Welsh dating welsh

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The large numbers of surviving hats (nearly 300 are known) implies that they were invested with much more than being just an expensive fashion item.

19th century Welsh hats were made in the same way and with the same materials as top hats.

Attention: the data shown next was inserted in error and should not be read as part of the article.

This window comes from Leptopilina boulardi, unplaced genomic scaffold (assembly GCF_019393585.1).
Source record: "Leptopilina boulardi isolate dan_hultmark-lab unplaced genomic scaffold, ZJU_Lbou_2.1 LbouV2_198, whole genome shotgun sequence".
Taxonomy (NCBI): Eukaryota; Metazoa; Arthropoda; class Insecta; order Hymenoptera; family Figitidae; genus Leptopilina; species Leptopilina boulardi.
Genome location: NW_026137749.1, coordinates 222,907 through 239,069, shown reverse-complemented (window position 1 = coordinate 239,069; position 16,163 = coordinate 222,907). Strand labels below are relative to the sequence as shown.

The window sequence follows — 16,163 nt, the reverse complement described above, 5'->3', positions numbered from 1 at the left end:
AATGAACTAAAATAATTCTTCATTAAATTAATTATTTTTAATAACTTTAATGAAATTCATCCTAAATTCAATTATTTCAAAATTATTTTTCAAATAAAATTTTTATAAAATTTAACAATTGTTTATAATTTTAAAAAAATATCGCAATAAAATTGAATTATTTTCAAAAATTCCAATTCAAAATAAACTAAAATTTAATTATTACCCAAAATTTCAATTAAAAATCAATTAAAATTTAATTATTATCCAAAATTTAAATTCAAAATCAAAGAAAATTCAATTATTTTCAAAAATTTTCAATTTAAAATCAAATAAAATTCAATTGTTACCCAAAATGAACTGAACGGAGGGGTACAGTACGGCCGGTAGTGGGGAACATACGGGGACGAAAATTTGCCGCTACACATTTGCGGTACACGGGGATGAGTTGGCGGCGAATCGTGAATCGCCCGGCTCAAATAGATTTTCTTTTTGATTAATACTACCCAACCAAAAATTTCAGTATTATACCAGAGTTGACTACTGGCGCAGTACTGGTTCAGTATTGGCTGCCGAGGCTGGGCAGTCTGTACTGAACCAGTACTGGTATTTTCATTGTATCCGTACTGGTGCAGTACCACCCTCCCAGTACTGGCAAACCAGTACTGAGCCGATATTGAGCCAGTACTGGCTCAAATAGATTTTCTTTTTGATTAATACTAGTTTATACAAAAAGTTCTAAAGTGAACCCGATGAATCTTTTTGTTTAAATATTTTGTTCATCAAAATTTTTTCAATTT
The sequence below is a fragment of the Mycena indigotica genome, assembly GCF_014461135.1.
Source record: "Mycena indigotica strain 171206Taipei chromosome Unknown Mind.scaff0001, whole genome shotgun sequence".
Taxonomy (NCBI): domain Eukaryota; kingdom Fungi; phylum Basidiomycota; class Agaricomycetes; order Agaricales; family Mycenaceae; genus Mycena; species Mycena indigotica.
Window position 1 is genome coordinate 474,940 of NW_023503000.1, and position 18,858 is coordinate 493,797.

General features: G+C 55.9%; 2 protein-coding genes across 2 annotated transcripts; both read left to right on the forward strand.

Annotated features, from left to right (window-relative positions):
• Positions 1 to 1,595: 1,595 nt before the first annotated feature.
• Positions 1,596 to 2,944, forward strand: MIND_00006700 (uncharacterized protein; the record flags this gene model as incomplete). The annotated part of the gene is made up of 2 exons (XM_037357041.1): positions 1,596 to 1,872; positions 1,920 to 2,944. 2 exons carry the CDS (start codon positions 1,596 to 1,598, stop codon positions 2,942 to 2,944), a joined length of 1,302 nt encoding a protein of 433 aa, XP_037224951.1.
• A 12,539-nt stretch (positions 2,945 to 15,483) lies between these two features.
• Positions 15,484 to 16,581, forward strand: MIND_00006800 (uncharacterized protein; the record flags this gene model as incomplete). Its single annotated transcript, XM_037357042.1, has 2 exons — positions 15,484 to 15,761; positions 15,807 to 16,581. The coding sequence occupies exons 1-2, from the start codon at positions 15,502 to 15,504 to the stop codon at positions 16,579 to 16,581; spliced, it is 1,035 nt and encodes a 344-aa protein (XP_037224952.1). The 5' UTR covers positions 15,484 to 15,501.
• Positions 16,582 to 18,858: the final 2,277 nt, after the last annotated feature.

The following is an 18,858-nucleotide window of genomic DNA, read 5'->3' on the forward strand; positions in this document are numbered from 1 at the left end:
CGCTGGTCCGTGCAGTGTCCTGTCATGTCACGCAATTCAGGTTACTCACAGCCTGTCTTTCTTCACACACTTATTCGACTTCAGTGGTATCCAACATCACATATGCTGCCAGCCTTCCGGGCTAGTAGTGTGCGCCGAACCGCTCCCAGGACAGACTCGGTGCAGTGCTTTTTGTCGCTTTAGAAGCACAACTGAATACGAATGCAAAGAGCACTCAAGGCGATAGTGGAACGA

This is a possible misconception as the Welsh hat, in the form we know today at least, didn't exist as such, until much later.Two main shapes of Welsh hat were made during the 19th century: those with drum shaped (vertical sided) crowns were worn in north-west Wales, and those with slightly tapering crowns were found in the rest of Wales.The hat may have developed from a number of types of tall hat including the riding hat, which ladies wore during the early part of the 19th century, (as illustrated in the Llanover prints) but no evidence has been discovered which explains why, during the late 1830s, the tall hat with the stiff, flat brim, which is unique to the Welsh hat, replaced the other types of men’s hat worn by many rural women in Wales at the time.Most surviving examples were made by Christys of Stockport and London, and Carver and Co of Bristol who also made top hats. The shell was made of buckram (linen fabric), strengthened with shellac or resin and covered with black silk plush (sometimes confusingly known as beaver) but some were made of felt (originally beaver fur, but later fur from other animals).During the 20th century most Welsh hats for adults were made of card covered in black fabric but a few were made of felt especially for Welsh dance teams and women's choirs.

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